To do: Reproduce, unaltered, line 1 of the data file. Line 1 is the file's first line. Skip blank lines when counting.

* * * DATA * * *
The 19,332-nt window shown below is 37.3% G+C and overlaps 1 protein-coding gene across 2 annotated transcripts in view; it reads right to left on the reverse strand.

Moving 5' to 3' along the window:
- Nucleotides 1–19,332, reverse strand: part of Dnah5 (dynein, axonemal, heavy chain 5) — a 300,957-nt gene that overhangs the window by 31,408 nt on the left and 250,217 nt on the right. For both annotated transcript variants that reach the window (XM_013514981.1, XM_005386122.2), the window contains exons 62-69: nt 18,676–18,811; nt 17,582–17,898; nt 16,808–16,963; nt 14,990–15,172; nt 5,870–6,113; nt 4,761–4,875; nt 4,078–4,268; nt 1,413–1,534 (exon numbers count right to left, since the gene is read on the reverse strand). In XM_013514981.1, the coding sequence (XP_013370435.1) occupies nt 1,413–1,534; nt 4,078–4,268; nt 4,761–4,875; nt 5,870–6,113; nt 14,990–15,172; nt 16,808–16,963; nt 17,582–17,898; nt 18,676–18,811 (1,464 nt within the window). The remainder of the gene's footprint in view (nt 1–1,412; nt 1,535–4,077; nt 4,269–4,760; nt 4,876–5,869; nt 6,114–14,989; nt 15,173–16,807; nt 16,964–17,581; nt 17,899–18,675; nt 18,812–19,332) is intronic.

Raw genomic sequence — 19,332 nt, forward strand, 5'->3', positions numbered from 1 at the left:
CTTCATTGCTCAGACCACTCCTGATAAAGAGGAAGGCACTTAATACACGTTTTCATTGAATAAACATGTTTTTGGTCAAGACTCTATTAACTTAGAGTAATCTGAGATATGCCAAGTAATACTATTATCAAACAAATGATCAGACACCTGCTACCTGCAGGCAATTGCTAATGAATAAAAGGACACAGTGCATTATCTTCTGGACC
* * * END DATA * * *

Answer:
The 19,332-nt window shown below is 37.3% G+C and overlaps 1 protein-coding gene across 2 annotated transcripts in view; it reads right to left on the reverse strand.